Sleuthing and the Golden Circle

Simon Sinek’s Golden Circle

I had the pleasure to present to a class of students working in or preparing to join the nonprofit sector.  A question was posed about how to understand an organization’s “why” if the nonprofit cannot articulate their belief.  After providing my best on the spot answer I thought more about how to decode an enterprise’s “why”.  Here are some strategies that have served me:

  • Most organizations have immense amounts of literature, online content, and stories about “what” they do.  They can tell you every program, service, and metric.  This is low hanging fruit and easy to slot into the “what” portion of the Golden Circle.
  • The sleuthing begins when you unpack the organization’s “how.”  Begin by asking what values are important to an organization when they select a program or service?  How do they deliver their services? What is the organization’s hallmark?  Why?  What people do they hire to join the team and why?  How does their Help Wanted sign read?  How are they uniquely positioned to fulfill their mission?  Somewhere in these questions one will begin to assemble the “how.”  Remember that “how” is not tangible, instead it is commitments to maximizing a cause’s purpose.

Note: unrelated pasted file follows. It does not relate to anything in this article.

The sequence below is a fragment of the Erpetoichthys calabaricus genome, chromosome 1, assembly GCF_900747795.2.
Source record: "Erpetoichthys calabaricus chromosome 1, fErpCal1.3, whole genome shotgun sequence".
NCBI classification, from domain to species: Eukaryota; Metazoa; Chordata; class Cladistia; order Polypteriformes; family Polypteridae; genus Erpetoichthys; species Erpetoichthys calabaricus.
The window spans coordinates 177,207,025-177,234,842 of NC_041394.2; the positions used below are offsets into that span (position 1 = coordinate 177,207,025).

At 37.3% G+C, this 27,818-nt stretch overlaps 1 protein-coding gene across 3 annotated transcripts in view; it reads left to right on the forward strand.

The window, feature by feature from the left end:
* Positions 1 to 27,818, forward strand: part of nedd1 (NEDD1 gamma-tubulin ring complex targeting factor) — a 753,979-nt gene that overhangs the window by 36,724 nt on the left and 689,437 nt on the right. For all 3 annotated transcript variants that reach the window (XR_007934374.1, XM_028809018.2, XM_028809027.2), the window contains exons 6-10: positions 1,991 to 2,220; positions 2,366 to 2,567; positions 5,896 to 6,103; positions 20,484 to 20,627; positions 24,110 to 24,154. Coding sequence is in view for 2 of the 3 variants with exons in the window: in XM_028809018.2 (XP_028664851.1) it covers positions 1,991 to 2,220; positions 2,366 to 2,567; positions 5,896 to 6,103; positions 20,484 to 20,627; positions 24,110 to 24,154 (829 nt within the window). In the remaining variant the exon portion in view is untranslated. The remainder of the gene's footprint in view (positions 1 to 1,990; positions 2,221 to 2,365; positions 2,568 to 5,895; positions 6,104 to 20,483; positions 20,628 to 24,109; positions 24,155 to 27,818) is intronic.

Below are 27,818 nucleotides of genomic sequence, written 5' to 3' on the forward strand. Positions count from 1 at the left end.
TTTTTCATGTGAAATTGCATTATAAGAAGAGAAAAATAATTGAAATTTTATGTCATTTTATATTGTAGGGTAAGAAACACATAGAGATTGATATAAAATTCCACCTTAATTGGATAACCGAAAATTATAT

• The “why” may appear a void but these shortcuts may help.  Ask why the cause was founded.  What problem or opportunity was the founder trying to impact and address?  Founders are amazingly coherent when articulating the purpose of an organization.  Ask the founding story or what the early years were like at the cause.  Consider a query about the organization’s current signature event/program?  You can even use the Seth Godin approach and ask if one were to describe the organization’s greatest super power, what would it be? Lastly, you can always ask the Chief Executive or most visionary employee why they chose to join the cause?  What do they believe that the organization amplifies?
The cause may not be ready to discuss its “why” but with some leading questions one should be able to assemble enough information to understand the enterprise’s purpose.

What question’s do you ask to get to “why”?

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